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From Felix Meschberger <fmesc...@gmail.com>
Subject Re: Component releases, proposed solution
Date Wed, 23 Jul 2008 07:35:00 GMT
Hi Jukka,

Thanks for bringing this up in this concise form. I basically agree with 
what you propose. Yet a big question turns around in my head: What 
exactly _is_ Jackrabbit ?

Well, Jackrabbit is a JCR 1.0 implementation you might say. Quite true. 
But this falls short, because this only relates to jackrabbit-core 
(along with the API and commons libraries required).

So, you might say Jackrabbit is a project providing a JCR 1.0 
implementation and other stuff related to JCR in general and Jackrabbit 
in particular. Some such stuff coming to mind is SPI, RMI, Object 
Content Mapping, Web Application, two flavors of WebDAV and more ...

<sidenote>SPI and RMI actually are in some sense JCR 1.0 implementations 
on their own right</sidenote>

So, what _is_ Jackrabbit ? Or maybe: What is _the_ Jackrabbit Release ? 
I can't tell. And maybe it is not important right now.

Right now, it is important to say:

   * Each component has its own versioning scheme and release
     cycle.
   * Components maybe released at the same time if there exist
     dependencies.
   * Whether a component is released at a minor or micro version
     number depends only on the changes contained in the
     component.
   * Jackrabbit Release(s) comprising multiple components have
     their own version number themselves. Whether minor or micro
     versions are released has to be decided on a release by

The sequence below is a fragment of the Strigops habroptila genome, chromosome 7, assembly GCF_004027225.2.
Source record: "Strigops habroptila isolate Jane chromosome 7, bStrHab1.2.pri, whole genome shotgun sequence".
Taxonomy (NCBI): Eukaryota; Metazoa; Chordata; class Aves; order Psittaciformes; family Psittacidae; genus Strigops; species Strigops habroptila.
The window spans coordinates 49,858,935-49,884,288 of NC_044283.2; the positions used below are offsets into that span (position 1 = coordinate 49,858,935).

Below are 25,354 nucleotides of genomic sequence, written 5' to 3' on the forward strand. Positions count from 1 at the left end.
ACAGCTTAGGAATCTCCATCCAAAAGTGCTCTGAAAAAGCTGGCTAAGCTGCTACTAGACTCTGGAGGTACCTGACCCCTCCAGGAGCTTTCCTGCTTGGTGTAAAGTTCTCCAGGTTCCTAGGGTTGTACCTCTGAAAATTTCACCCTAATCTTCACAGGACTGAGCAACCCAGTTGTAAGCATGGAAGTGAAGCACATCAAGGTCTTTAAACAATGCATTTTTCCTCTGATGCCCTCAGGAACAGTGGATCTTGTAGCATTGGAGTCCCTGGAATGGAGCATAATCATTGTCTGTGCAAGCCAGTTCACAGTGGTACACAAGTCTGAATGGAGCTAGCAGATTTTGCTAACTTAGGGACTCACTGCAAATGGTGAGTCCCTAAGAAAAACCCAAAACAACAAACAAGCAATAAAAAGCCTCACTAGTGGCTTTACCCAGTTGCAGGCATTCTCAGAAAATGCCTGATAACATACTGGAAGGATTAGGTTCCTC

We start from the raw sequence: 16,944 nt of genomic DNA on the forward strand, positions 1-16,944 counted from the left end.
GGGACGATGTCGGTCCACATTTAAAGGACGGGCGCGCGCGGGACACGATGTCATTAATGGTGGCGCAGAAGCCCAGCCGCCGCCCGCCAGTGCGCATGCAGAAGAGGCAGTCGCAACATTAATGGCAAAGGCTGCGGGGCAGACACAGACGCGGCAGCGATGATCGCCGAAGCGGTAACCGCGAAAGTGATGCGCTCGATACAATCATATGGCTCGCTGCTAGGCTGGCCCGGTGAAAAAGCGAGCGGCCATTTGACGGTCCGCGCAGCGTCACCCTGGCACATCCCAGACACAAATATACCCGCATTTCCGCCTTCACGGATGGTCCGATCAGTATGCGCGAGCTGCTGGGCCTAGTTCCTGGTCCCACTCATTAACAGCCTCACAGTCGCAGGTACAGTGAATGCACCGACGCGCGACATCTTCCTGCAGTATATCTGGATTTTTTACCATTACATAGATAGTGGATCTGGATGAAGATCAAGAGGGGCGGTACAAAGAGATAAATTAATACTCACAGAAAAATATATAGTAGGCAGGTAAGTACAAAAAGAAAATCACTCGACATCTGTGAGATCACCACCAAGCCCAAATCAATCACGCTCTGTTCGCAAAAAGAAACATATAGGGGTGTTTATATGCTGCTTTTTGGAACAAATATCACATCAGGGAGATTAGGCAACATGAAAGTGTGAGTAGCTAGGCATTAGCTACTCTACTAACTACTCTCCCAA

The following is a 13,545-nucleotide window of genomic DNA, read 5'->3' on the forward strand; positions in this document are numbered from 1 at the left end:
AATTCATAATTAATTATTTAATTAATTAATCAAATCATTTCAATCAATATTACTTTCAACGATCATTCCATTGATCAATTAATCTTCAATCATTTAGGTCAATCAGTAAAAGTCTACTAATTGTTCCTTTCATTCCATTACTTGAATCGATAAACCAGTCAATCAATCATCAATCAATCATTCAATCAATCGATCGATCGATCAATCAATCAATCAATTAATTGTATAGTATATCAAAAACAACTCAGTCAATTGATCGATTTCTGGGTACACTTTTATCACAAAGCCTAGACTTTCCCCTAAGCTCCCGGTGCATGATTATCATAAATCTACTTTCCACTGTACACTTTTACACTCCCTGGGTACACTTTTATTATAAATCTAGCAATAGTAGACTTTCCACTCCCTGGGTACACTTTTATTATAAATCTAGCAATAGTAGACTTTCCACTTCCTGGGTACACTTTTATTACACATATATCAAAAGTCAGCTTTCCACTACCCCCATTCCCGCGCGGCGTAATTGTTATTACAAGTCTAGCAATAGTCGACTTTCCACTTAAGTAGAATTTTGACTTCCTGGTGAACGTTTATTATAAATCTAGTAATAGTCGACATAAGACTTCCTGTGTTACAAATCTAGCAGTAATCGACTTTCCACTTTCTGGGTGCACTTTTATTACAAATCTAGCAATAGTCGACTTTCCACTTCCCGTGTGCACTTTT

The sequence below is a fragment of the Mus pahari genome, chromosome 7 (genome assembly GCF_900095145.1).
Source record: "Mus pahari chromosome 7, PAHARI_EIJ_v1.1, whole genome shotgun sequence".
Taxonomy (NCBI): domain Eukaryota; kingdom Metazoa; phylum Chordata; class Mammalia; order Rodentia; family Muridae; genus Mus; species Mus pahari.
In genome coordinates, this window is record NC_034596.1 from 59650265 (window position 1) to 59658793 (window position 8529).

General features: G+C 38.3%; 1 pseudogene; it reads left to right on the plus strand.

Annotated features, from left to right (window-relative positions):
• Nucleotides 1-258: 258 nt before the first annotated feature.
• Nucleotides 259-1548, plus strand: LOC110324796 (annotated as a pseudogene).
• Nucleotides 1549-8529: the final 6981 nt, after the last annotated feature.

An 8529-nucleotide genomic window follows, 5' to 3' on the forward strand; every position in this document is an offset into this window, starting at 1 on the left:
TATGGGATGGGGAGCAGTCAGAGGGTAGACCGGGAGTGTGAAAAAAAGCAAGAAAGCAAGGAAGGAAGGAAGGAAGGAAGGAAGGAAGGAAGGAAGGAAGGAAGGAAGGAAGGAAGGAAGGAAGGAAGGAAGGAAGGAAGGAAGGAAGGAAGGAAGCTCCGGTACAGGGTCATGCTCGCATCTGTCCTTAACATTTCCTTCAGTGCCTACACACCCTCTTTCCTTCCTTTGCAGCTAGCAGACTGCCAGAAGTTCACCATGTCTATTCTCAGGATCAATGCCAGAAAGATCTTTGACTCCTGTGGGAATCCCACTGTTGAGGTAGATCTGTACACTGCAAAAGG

release level.
   * Jackrabbit Release(s) do _not_ trigger component releases.
     Rather they just "package" the latest component releases.

The "Jackrabbit release" does not need to contain the latest nitty 
gritty feature. Rather it must be easily usable out of the box to test 
drive it or to just have something proven and tested (over time not just 
with automated tests).

As corrolary to these notes, I would add (yes these will be 
controversial, I know):

   * Branches are used for development and not for releases.
   * Releases are (almost) only cut from trunk
   * In case of an important bugfix to be applied to an old
     release, a branch will be created from the respective
     release tag and a release number with qualifier (fourth
     place in the version number, the major/minor/micro
     version numbers are the same) is created. E.g. 1.4.2.1433
     where 1433 might be the JIRA issue containing the comments
     leading to this release and 1.4.2 is the release (tag)
     from which the bug fix release was branched.


Why this ?

Trunk should always be as stable as possible. Releases are built from 
tags based on trunk. This further simplifies the release procedure as 
there is no more branching and nore more bug fix back porting.

Major new developments -- the implementation of the foreseen JCR 2.0 ACL 
functionality comes to mind -- should be done on development branches 
and merged back into trunk as the developer(s) see fit aka ready for